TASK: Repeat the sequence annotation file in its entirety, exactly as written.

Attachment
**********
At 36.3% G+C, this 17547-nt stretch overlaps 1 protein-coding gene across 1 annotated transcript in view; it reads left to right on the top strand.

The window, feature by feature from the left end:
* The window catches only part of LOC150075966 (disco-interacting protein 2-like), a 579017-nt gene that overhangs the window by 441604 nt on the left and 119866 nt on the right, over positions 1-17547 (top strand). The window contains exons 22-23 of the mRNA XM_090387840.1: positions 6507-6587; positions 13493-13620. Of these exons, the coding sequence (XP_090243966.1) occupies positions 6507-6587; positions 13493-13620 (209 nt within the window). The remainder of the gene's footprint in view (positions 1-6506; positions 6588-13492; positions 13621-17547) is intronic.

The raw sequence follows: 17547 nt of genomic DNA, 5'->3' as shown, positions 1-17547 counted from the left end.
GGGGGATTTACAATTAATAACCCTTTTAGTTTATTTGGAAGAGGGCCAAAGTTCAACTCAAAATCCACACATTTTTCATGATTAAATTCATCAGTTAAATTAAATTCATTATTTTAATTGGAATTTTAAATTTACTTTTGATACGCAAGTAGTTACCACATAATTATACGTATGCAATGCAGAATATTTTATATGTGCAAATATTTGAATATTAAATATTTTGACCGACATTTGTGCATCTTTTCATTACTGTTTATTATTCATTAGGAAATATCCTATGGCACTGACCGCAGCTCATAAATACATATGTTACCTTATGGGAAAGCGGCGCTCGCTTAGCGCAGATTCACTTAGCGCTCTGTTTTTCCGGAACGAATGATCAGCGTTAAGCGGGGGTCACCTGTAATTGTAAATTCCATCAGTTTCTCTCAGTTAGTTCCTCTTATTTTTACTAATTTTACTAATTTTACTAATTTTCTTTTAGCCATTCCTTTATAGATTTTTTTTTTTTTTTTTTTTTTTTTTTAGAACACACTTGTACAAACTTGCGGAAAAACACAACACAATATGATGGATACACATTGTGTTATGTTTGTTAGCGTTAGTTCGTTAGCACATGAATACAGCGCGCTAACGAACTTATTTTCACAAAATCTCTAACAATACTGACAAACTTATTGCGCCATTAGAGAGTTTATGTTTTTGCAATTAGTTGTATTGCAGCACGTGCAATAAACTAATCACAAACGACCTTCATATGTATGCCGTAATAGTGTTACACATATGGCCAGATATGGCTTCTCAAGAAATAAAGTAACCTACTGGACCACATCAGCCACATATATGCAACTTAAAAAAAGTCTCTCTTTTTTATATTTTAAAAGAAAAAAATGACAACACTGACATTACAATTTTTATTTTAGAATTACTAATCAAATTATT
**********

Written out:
At 36.3% G+C, this 17547-nt stretch overlaps 1 protein-coding gene across 1 annotated transcript in view; it reads left to right on the top strand.

The window, feature by feature from the left end:
* The window catches only part of LOC150075966 (disco-interacting protein 2-like), a 579017-nt gene that overhangs the window by 441604 nt on the left and 119866 nt on the right, over positions 1-17547 (top strand). The window contains exons 22-23 of the mRNA XM_090387840.1: positions 6507-6587; positions 13493-13620. Of these exons, the coding sequence (XP_090243966.1) occupies positions 6507-6587; positions 13493-13620 (209 nt within the window). The remainder of the gene's footprint in view (positions 1-6506; positions 6588-13492; positions 13621-17547) is intronic.

The raw sequence follows: 17547 nt of genomic DNA, 5'->3' as shown, positions 1-17547 counted from the left end.
GGGGGATTTACAATTAATAACCCTTTTAGTTTATTTGGAAGAGGGCCAAAGTTCAACTCAAAATCCACACATTTTTCATGATTAAATTCATCAGTTAAATTAAATTCATTATTTTAATTGGAATTTTAAATTTACTTTTGATACGCAAGTAGTTACCACATAATTATACGTATGCAATGCAGAATATTTTATATGTGCAAATATTTGAATATTAAATATTTTGACCGACATTTGTGCATCTTTTCATTACTGTTTATTATTCATTAGGAAATATCCTATGGCACTGACCGCAGCTCATAAATACATATGTTACCTTATGGGAAAGCGGCGCTCGCTTAGCGCAGATTCACTTAGCGCTCTGTTTTTCCGGAACGAATGATCAGCGTTAAGCGGGGGTCACCTGTAATTGTAAATTCCATCAGTTTCTCTCAGTTAGTTCCTCTTATTTTTACTAATTTTACTAATTTTACTAATTTTCTTTTAGCCATTCCTTTATAGATTTTTTTTTTTTTTTTTTTTTTTTTTTAGAACACACTTGTACAAACTTGCGGAAAAACACAACACAATATGATGGATACACATTGTGTTATGTTTGTTAGCGTTAGTTCGTTAGCACATGAATACAGCGCGCTAACGAACTTATTTTCACAAAATCTCTAACAATACTGACAAACTTATTGCGCCATTAGAGAGTTTATGTTTTTGCAATTAGTTGTATTGCAGCACGTGCAATAAACTAATCACAAACGACCTTCATATGTATGCCGTAATAGTGTTACACATATGGCCAGATATGGCTTCTCAAGAAATAAAGTAACCTACTGGACCACATCAGCCACATATATGCAACTTAAAAAAAGTCTCTCTTTTTTATATTTTAAAAGAAAAAAATGACAACACTGACATTACAATTTTTATTTTAGAATTACTAATCAAATTATT